Palm Aire's days of nothingness as a big empty tract of land ended in April 1955, when Cecil and Marian Daugherty sold it to a couple of fellows who had development on their minds.
Michael Freeman and Jacob Nalven thought they could take the 1,400 acres and turn it into housing and recreation, maybe including a golf course.
There were only a few roads around there, and very few houses. There weren't any buildings at all on the 1,400 acres.
Freeman and Nalven had big ideas, but they were in over their heads. In short order they ran out of money. By November 1955 they sold what they had to a bigger developer - the Cooper Creek Company headed by David Baird.
Baird had a pretty clear idea of what he wanted to do. He planned what was becoming popular in Florida – a large residential development built around a golf complex. He hired Dick Wilson to design a quality course and gave the development a name: "The DeSoto Lakes Country Club Colony."
Within a year the dirt was flying on the fairways and land was cleared for Tournament Boulevard as the entry point off Lockwood Ridge. In 1957 the course was completed and opened to public play. Construction of a clubhouse was begun in the area behind the 1st and 10th tees. The developer was inviting visitors to come look at the property and buy lots, so he also built some motel-type units to accommodate them.
The course was a stiff test of golf. At first it was 6,984 yards, par 71. Soon it was being called "The Green Monster."
For the first year or two business on the course was dreadful; the daily average of rounds played was ten. In 1958 the first golf professional was hired. The choice was Ted Kroll, who had been on the U.S. Ryder Cup team twice and had won the 1956 "World's Championship Tournament." Two other leading pros, Jimmie Demaret and Jackie Burke, were appointed to bring prominent tournament players to play DeSoto Lakes for the publicity value. The local press ate it up, and the national press frequently had coverage of the tournaments.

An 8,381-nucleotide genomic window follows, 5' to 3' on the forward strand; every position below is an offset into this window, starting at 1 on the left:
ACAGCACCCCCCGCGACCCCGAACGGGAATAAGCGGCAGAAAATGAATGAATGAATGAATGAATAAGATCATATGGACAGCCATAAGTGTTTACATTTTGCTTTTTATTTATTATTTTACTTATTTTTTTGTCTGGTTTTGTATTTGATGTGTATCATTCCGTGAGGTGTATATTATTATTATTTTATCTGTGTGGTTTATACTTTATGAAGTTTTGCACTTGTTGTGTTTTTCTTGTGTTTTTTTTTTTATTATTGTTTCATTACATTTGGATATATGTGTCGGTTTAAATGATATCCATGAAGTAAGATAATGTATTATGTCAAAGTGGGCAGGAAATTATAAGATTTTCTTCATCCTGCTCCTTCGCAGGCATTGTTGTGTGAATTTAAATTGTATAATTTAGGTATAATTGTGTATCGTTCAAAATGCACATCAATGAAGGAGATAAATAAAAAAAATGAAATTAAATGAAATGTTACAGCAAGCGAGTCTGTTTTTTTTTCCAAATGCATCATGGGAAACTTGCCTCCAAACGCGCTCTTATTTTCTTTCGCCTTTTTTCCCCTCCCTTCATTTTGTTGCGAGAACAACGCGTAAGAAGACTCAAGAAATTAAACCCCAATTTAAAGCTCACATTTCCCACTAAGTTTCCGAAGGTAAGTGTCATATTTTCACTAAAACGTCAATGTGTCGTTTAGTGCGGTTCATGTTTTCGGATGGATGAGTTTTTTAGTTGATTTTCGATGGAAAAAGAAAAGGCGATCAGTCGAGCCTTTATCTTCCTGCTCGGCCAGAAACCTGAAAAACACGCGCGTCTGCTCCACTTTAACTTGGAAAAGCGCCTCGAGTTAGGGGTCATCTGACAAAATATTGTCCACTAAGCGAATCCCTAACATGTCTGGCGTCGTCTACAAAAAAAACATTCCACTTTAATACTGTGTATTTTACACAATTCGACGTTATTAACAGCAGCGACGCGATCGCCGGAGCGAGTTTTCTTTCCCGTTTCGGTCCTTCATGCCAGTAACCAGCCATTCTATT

Big news in 1959 included:
- The first house at DeSoto Lakes was completed. It was on Tournament Boulevard and was occupied by the greens keeper, Jack Bernard.
- Television was catching on fast and the first golf tournaments were being televised. "All Star Golf" was filmed here and was won by Sam Snead.
In 1960 there were two blockbuster events. The First Annual DeSoto Open Golf Tournament was arranged, and every name golfer in the country showed up. This tournament had the richest prizes ever offered in Florida to that time. Sam Snead was the winner - Arnold Palmer came in fifth. Another widely promoted tournament for left-handers drew a big crowd and was won by renowned golfer Bob Charles.
The hoopla and publicity were beginning to pay off. A few more houses were going up. The course was drawing more play, from both locals and visitors. In addition to the public play, the course was accepting paid memberships and had about three dozen on the list.
One of the highlights of 1961 was the LPGA Championship. The $5,000 top prize drew a field that included Mickey Wright, Louise Suggs, Patty Berg, Marlene Hagge and Alice Bauer.
The emphasis on big names and big events flattened out for the rest of the 60’s as Cooper Creek concentrated on developing the property. The course was shortened so it would be less scary. An extension to the three-story clubhouse provided more room for dining, dancing and meetings. The greens became some of the best in the South. More streets were platted into neighborhoods and more houses built (prices averaged around $35,000).